Algeria has abandoned more than 13,000 people in the Sahara Desert over the past 14 months, including pregnant women and children, expelling them without food or water and forcing them to walk, at times at gunpoint, under blistering temperatures of up to 118 degrees. In Niger, where the majority head, the lucky ones limp across a desolate 9-mile no man's land to the border village of Assamaka. Others wander for days before a UN rescue squad can find them. Untold numbers perish; nearly all of the more than two dozen survivors interviewed by the AP told of people who simply vanished. "Women were lying dead, men ... Other people got missing in the desert because they didn't know the way," said Janet Kamara, who was pregnant at the time. "I lost my son." The International Organization for Migration estimates that for every migrant known to have died crossing the Mediterranean, as many as two are lost in the desert—potentially upward of 30,000 people since 2014.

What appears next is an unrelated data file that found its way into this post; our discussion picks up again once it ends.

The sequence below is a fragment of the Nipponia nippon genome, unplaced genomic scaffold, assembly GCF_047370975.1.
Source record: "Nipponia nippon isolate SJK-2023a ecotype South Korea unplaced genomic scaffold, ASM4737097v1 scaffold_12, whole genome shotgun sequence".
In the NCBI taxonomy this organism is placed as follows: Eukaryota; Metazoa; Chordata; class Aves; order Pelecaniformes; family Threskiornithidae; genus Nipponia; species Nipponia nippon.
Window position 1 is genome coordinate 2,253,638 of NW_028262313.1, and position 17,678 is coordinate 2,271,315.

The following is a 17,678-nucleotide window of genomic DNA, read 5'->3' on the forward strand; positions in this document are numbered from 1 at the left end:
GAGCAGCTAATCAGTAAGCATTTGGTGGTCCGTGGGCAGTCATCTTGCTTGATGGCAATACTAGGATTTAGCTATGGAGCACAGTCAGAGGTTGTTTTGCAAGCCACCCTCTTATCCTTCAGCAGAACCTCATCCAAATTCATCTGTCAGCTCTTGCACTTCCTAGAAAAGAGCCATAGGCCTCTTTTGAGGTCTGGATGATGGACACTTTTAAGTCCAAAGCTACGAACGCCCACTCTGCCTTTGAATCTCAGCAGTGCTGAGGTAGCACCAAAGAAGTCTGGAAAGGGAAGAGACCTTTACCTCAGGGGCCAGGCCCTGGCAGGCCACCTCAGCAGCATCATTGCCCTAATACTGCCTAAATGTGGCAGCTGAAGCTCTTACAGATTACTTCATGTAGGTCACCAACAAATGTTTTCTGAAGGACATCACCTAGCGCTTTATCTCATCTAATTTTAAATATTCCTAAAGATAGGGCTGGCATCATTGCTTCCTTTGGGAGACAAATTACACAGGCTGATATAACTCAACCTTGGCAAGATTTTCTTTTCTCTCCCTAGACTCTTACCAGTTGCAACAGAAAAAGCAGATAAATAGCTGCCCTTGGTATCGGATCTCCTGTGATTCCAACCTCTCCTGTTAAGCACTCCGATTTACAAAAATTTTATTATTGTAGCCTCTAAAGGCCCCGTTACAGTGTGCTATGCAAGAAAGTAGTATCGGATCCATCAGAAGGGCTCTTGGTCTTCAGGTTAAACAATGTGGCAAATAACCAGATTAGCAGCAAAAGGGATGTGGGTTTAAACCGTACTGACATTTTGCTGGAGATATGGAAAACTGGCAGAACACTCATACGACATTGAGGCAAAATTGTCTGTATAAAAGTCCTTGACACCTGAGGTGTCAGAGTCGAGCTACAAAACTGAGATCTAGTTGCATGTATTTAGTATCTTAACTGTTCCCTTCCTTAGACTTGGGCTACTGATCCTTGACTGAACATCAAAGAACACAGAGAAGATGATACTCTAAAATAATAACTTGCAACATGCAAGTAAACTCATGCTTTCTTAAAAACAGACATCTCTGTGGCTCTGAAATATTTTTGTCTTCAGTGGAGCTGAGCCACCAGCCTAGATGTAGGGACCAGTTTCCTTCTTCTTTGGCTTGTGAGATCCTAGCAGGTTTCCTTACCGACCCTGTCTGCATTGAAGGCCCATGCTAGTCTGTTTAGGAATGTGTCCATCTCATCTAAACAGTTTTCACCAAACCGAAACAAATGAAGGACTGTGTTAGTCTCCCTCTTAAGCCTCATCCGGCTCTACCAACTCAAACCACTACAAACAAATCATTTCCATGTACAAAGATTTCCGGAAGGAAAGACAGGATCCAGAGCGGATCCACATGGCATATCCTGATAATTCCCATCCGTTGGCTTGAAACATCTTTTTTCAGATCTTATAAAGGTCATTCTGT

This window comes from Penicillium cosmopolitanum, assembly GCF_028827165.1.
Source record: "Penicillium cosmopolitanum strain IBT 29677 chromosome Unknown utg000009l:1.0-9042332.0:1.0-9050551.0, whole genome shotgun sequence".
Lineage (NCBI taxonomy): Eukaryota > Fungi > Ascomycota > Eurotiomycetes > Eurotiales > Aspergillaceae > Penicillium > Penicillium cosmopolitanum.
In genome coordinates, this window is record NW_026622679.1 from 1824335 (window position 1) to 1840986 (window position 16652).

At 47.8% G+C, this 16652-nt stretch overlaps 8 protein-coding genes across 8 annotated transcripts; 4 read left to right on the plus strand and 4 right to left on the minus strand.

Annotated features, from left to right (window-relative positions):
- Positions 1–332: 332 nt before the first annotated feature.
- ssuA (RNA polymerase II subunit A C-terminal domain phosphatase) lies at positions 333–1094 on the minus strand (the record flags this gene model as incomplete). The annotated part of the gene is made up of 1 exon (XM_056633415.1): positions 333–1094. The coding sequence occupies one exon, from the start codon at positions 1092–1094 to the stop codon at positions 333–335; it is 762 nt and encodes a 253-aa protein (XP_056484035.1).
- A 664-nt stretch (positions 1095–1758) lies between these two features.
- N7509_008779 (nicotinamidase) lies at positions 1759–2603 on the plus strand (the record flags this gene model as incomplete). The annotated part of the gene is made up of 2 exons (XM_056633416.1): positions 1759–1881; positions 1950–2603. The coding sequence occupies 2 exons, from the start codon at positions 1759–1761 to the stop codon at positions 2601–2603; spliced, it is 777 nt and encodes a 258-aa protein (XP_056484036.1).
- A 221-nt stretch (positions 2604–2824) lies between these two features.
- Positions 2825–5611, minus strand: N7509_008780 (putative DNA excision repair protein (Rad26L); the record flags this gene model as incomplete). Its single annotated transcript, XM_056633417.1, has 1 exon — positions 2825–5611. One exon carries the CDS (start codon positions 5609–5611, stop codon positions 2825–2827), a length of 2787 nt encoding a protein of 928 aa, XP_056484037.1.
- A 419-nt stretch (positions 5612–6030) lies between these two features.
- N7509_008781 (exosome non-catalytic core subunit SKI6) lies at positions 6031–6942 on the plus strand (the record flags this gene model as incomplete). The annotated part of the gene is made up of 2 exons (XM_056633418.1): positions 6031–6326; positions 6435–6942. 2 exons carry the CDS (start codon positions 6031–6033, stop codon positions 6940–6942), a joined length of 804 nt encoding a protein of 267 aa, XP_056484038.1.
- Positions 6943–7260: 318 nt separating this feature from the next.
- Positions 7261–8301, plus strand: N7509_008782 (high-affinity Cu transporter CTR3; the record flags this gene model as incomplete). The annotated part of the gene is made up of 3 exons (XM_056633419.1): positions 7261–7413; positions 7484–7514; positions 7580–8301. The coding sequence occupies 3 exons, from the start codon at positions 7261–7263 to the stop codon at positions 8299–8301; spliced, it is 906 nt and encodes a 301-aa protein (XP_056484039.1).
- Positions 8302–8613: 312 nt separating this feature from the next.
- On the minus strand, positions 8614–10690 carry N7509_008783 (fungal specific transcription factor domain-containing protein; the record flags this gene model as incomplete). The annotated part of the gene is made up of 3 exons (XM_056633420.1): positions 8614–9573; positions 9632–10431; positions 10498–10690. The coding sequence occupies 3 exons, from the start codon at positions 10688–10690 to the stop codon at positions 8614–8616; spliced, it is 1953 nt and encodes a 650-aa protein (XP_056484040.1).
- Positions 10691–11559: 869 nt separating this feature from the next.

Algeria provides no figures for expulsions, but the number of people crossing on foot to Niger has been increasing since IOM started counting in May 2017, when 135 people were dropped, to as high as 2,888 in April 2018. In all, a total of 11,276 survived the march. At least another 2,500 were forced on a similar trek to neighboring Mali, with an unknown number succumbing along the way. The migrants describe being rounded up by the hundreds, crammed into trucks for hours, then dropped in the desert and pointed toward Niger. "There were people who couldn't take it. They sat down and we left them. They were suffering too much," says a Senegalese teen. "They tossed us into the desert, without our telephones, without money." The AP confirmed migrants' accounts via videos. "They come by the thousands," says an IOM official in Assamaka. "It's a catastrophe." (Read more Algeria stories.)